EOHHS to launch ‘Let’s Talk About Mental Health’ series

WARWICKThe R.I. Executive Office of Health and Human Services and partners today will kick off “Let’s Talk About Mental Health,” a series of public conversations across the state to raise awareness about mental health, addiction and available treatment.

The EOHHS invites Rhode Islanders to share personal thoughts, stories, experiences and ideas at events held throughout the state to raise awareness about mental health, addiction and available treatment. The first will be led by R.I. Secretary of Health and Human Services Eric J. Beane today at 6 p.m. at The Kent Center, 2756 Post Road, Warwick. Additional speakers at the event include Tom Coderre, senior adviser to the governor; Rebecca Boss, director of the R.I. Department of Behavioral Healthcare, Developmental Disabilities and Hospitals; R.I. Department of Health Director Dr. Nicole Alexander-Scott; and Kasim Yarn, director of the R.I. Office of Veterans Affairs.

Additional events in the series have yet to be announced.

In May, Gov. Gina M. Raimondo signed Executive Order 18-03, reaffirming and expanding Rhode Island’s commitment to people with mental illness and substance use disorders. The executive order calls for a series of public discussions designed to help inspire public dialogue about Rhode Islanders’ mental health experiences and perspectives, and to promote understanding and awareness about treatment.

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South County Healthy Bodies, Healthy Minds – one of Rhode Island’s 10 Health Equity Zones – recently received $2 million from the U.S. Substance Abuse and Mental Health Services Administration for the Zero Suicide in Washington County program providing depression care to eliminate suicides in the region.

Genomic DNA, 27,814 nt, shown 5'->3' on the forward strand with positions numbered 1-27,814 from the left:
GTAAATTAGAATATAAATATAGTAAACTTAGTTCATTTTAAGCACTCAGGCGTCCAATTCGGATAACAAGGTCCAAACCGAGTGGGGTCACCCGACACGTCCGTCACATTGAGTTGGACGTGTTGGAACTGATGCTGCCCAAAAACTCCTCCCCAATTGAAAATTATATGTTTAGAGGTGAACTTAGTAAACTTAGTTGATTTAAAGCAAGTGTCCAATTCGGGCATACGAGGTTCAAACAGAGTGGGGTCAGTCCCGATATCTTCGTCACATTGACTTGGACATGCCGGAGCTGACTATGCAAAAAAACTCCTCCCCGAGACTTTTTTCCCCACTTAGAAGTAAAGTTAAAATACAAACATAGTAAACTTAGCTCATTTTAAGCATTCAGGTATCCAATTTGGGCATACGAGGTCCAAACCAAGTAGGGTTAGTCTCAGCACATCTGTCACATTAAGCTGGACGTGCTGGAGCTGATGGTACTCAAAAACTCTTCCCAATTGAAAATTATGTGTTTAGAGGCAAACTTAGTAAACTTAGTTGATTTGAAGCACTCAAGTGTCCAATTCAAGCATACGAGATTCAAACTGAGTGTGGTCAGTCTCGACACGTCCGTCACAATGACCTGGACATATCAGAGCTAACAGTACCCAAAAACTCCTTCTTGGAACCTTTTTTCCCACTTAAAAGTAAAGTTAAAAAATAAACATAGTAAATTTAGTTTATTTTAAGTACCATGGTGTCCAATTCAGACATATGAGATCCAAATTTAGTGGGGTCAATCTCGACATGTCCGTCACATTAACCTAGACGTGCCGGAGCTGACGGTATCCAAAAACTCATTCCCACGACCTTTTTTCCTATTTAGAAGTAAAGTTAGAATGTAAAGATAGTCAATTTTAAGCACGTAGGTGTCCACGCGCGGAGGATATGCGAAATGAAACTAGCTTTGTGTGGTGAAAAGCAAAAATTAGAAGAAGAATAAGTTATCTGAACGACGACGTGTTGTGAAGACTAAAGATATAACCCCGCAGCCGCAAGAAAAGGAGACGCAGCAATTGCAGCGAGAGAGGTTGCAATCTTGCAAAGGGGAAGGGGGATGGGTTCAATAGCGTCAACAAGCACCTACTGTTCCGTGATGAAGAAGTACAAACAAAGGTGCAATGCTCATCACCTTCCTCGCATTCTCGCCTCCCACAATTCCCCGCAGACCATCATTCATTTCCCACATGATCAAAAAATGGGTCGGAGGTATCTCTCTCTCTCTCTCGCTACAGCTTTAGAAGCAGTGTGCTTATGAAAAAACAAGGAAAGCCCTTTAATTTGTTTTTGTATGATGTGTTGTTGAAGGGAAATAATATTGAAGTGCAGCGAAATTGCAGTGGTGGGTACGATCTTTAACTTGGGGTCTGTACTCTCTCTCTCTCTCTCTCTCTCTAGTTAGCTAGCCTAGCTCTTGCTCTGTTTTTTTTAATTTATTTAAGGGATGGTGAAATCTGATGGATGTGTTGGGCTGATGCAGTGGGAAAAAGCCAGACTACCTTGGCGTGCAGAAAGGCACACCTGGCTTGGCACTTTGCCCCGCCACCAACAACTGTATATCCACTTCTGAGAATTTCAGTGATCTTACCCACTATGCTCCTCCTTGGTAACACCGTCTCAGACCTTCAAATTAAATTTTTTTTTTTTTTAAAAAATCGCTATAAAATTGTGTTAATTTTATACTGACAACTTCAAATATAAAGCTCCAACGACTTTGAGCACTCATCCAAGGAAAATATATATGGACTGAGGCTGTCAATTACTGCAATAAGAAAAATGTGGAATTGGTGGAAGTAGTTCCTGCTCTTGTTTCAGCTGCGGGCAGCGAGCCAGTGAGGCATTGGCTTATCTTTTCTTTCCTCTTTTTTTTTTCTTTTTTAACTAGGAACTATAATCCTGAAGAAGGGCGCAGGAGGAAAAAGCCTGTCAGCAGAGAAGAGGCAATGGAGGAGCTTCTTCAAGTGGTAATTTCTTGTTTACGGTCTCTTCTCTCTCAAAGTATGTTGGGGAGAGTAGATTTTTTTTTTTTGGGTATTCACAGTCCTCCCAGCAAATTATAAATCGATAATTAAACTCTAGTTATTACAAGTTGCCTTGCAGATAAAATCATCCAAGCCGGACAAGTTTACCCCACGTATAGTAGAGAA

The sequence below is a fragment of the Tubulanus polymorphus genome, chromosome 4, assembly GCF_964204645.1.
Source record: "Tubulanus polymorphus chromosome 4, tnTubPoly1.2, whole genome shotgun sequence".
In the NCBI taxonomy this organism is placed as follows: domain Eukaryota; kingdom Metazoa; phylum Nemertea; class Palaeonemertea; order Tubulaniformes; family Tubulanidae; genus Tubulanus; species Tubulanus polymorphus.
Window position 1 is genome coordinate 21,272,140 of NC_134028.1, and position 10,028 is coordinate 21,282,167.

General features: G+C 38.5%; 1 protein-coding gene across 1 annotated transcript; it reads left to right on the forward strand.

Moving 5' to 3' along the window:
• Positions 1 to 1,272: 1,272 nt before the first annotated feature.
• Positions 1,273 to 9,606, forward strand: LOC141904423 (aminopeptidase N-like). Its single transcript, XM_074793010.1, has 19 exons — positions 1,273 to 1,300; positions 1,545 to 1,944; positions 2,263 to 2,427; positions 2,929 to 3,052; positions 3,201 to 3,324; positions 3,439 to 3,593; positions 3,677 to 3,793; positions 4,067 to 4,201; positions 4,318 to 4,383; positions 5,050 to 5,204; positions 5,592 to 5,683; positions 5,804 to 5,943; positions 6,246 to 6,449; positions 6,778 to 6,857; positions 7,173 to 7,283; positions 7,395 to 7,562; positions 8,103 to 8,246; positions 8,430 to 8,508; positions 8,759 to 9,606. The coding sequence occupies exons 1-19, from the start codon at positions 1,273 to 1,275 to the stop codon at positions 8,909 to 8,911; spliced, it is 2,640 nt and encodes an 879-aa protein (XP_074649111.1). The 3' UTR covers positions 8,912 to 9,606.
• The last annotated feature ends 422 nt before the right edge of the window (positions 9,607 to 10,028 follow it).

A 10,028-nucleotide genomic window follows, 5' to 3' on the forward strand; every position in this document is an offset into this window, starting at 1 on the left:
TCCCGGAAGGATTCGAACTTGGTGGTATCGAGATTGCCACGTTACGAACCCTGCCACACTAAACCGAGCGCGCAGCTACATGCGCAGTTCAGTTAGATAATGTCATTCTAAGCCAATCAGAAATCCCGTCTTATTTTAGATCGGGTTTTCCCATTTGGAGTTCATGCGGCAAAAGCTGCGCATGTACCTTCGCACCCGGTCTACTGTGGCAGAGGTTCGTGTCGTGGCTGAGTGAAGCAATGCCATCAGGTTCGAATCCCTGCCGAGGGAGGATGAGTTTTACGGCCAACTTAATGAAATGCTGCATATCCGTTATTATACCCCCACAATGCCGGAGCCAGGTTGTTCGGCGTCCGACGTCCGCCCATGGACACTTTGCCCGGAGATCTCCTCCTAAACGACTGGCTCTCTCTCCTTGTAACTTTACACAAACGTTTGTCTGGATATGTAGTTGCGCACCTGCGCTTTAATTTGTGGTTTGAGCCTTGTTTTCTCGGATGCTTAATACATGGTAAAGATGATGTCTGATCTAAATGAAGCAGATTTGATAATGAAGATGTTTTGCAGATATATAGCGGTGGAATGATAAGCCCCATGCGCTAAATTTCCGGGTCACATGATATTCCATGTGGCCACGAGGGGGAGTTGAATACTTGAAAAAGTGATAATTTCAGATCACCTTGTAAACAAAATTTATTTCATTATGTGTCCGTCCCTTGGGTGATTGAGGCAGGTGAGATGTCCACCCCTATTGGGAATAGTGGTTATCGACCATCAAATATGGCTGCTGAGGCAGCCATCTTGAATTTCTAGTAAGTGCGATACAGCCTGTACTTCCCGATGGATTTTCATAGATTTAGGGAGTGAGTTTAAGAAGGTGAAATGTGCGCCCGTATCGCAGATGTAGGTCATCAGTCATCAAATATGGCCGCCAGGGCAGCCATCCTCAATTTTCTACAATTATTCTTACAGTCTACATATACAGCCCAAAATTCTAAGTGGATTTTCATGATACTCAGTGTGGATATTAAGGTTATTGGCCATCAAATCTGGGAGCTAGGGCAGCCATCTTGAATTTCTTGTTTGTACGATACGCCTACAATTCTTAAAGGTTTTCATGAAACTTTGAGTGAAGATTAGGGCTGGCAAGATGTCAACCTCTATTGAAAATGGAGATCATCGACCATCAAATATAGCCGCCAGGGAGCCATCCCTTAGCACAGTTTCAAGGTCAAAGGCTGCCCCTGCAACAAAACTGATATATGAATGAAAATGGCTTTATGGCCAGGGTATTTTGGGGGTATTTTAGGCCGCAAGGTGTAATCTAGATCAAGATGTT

From 2010-14 there were a total of 74 suicides in Washington County, according to the Washington County Coalition for Children. According to RIDOH, Washington County’s suicide rate of 10.8 suicides per 100,000 people is the highest in the state. Rhode Island itself saw 11.09 suicides per 100,000 in 2016, compared with the national rate that year, 13.42 per 100,000.

State and advocacy groups are also continuing several initiatives aimed at curbing the local effects of the national opioid epidemic. The Centers for Disease Control and Prevention lists Rhode Island with the ninth-highest rate of deaths from opioid overdose in the country.

According to the R.I. Department of Health, hospitals had been reporting about 29 overdoses a week in 2018, including fatal and nonfatal incidents up until May. From May 21-27, there were 44 overdoses in Rhode Island. There were 31 deaths from overdoses in May, the last month RIDOH has reported.

Rob Borkowski is a PBN staff writer. Email him at Borkowski@PBN.com.